The need to practice and learn will probably be what makes or breaks the game for each individual player. Monster Hunter Tri, and the series in general, is built around the idea that sometimes it's okay to fail -- you might get penalised in the short term, but the knowledge you gleam from the experience is reward in and of itself. When a beast mops the floor with you, you shouldn't throw the controller down and complain that it's too hard; you should go back into the hunt again, this time armed with deeper knowledge of the monster's strengths and weaknesses gleamed from experience. Learning and trial and error are part of the fun of Monster Hunter, but not every gamer is capable of repeating these processes numerous times without losing patience. It's a game that gives back fun directly proportional to the amount of effort you're willing to put into it. I personally enjoy this kind of experience, but if you don't, then consider yourself warned.
Hunting solo can be fun, but the real carefully roasted, well-done meat of Monster Hunter lies in its multiplayer battles. Up to four hunters can partake in the thrill of hunting/gathering at once, and things become very different once you've got a posse. You can approach combat and goals in new ways, such as assigning one player to act as a distraction while others sneak on the beasts from behind, or having everyone cover a different area for collecting supplies. The possibilities are infinite, and it's immensely satisfying when everybody involved works together, bringing their own weapons and play style to the mix in a delightful brew of monster massacres. It's far from perfect, however -- despite the elimination of the much-reviled Wii and Friends Codes from the online mix, finding, searching, and grouping with friends isn't as completely intuitive as it should be. To find buddies to monster mash with, you'll have to hop on a server, search for your friend's name or hunter code, hope they're online, send them a message, group in the same area on the server, group in the same city in the area, have one member set up a quest, and then have everybody else join in on it.
Despite the promotion of compatibility with the Wii Speak peripheral, the actual experience of using it was rather iffy. I tried hunting with a friend of mine located in Iowa, and the voice that came through the speakers sounded more like Homestar Runner than the longtime buddy I knew. Our conversations were a bit unclear to begin with, and they became even more tough to discern in the heat of battle -- I'd frequently ask my friend a question only to hear a reply of "Sorry, I can't hear you over the dinosaurs screeching!" Many people playing right now are simply opting to plug in a USB keyboard for their communication -- perhaps they're onto something.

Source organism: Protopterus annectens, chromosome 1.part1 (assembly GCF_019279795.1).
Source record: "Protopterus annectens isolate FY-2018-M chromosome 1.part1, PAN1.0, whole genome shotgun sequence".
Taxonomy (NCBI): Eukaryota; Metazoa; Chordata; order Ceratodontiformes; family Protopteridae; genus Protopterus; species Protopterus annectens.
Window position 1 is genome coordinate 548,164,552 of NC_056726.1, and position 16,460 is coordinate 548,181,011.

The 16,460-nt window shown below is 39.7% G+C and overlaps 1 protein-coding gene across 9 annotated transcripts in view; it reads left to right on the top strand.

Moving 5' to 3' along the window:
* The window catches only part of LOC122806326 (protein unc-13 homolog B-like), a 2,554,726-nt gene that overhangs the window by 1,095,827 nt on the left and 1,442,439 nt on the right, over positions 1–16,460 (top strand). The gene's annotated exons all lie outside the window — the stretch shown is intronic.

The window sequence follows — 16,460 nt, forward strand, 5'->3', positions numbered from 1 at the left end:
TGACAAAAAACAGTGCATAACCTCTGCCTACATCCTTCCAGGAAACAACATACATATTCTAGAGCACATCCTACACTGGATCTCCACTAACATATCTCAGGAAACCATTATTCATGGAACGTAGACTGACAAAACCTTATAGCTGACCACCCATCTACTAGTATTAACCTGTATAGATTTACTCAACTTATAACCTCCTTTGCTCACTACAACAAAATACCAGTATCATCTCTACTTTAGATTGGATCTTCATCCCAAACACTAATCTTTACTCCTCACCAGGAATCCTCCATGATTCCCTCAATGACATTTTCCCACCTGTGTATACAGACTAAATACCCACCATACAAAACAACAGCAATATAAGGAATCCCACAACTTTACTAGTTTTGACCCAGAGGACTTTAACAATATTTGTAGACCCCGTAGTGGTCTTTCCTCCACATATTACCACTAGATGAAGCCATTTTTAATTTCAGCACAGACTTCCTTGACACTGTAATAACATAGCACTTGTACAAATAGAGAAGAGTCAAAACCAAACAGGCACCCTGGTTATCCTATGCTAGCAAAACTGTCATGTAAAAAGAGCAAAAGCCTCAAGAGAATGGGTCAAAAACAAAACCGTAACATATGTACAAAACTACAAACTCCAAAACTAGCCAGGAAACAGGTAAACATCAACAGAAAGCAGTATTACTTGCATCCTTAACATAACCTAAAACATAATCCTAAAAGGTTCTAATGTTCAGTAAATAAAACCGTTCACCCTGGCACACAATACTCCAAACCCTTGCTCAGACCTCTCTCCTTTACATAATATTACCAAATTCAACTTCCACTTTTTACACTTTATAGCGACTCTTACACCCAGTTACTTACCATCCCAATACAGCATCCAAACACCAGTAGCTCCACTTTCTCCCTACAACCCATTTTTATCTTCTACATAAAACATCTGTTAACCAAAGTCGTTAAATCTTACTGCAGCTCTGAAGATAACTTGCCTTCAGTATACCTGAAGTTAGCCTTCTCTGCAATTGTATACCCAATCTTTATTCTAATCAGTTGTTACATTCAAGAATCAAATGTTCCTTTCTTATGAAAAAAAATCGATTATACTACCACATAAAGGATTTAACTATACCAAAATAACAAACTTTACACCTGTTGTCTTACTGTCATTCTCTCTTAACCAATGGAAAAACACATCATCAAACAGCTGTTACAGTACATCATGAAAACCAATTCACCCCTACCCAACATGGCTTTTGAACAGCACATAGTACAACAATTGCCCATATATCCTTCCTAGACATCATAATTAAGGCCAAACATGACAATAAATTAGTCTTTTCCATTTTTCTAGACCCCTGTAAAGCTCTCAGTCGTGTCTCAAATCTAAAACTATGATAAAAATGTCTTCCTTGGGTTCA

And finally, we get to the visuals, which are, as is usually the case with Wii games, not as impressive as the other two consoles but still manage to hold their own thanks to the fantastic setting and art design. The environments are lush and lively, and the assorted wildlife isn't just fun to whack with an axe -- they're fascinating just to look at and watch. Every creature has its own pattern of behaviour that affects how it interacts not just with you, but with the environment and other beasts. There's also strange and unique sense of humour that runs through everything: exaggerated, slapstick animations for activities like eating, running, and quaffing potions are the norm, and interactions with villagers and your Cha-cha helper critter are frequently laugh-out-loud amusing.
My experience with Monster Hunter Tri was fantastic. Despite its numerous flaws, it was fun, fascinating, complex, and undeniably alluring. I intend to keep on playing it, not on a daily basis, but whenever I feel the desire to experience the thrill of the hunt. Much like its in-game creatures, Monster Hunter Tri is a rare and beautiful beast yearning to be tamed by those brave enough to learn its intricacies; but if your patience is easily tested, it might be wise to let sleeping beasts lie.